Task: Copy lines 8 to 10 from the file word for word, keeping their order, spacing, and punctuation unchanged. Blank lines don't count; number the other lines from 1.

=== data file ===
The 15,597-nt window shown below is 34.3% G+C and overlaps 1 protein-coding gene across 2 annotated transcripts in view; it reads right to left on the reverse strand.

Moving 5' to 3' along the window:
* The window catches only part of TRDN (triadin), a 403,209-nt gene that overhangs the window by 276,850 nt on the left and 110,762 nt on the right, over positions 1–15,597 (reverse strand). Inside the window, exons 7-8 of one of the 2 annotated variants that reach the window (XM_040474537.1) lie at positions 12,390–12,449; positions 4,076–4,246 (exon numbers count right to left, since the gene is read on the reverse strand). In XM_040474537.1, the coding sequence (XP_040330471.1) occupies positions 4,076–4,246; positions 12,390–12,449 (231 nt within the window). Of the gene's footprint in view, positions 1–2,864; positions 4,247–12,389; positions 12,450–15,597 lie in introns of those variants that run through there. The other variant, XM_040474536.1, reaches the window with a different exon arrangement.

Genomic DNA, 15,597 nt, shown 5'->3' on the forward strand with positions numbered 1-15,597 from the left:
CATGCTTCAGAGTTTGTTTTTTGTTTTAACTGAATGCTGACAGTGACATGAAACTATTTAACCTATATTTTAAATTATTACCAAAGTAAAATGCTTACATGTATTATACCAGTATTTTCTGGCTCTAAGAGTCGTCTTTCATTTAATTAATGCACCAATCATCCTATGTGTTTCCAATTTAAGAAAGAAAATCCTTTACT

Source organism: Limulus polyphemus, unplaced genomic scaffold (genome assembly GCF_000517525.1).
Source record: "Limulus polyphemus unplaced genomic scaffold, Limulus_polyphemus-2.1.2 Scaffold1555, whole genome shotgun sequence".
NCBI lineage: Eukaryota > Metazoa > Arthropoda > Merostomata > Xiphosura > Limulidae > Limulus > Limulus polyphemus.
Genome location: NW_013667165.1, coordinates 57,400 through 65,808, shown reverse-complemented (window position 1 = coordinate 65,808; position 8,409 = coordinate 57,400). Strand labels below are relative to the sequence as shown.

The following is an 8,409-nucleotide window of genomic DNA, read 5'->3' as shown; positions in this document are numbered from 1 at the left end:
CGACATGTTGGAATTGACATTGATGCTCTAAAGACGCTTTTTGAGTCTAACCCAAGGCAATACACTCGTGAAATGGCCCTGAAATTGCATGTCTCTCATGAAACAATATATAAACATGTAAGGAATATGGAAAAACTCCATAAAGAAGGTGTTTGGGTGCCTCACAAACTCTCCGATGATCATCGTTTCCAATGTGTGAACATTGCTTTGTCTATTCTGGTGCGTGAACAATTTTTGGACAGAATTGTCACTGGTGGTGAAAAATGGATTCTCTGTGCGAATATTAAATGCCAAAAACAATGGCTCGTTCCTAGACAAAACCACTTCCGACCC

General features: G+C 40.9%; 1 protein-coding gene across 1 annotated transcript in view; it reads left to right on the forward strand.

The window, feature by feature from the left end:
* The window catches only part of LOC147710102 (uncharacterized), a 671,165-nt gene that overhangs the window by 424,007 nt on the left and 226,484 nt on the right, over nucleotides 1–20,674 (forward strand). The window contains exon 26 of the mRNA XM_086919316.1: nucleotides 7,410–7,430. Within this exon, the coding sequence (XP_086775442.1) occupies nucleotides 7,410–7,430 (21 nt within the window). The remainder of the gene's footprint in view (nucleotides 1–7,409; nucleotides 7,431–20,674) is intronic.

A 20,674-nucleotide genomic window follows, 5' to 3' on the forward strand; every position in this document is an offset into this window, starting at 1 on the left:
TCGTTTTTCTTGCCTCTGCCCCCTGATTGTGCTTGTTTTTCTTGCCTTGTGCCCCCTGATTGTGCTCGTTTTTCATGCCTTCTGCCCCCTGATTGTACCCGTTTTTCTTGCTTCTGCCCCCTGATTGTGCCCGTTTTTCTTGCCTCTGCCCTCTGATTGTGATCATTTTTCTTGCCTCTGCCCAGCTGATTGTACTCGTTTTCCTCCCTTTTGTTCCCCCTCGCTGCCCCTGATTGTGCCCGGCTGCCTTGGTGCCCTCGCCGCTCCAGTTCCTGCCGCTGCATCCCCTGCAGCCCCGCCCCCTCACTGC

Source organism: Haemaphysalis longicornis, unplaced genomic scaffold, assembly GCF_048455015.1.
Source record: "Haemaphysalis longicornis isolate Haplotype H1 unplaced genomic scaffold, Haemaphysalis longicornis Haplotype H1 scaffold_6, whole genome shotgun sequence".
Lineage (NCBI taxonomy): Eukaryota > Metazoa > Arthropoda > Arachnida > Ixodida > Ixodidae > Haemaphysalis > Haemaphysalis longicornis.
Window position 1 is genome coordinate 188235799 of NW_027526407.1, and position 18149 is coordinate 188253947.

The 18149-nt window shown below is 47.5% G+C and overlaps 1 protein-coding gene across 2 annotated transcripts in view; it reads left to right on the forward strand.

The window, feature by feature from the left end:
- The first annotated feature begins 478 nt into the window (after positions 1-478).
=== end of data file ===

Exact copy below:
NCBI lineage: Eukaryota > Metazoa > Arthropoda > Merostomata > Xiphosura > Limulidae > Limulus > Limulus polyphemus.
Genome location: NW_013667165.1, coordinates 57,400 through 65,808, shown reverse-complemented (window position 1 = coordinate 65,808; position 8,409 = coordinate 57,400). Strand labels below are relative to the sequence as shown.

The following is an 8,409-nucleotide window of genomic DNA, read 5'->3' as shown; positions in this document are numbered from 1 at the left end: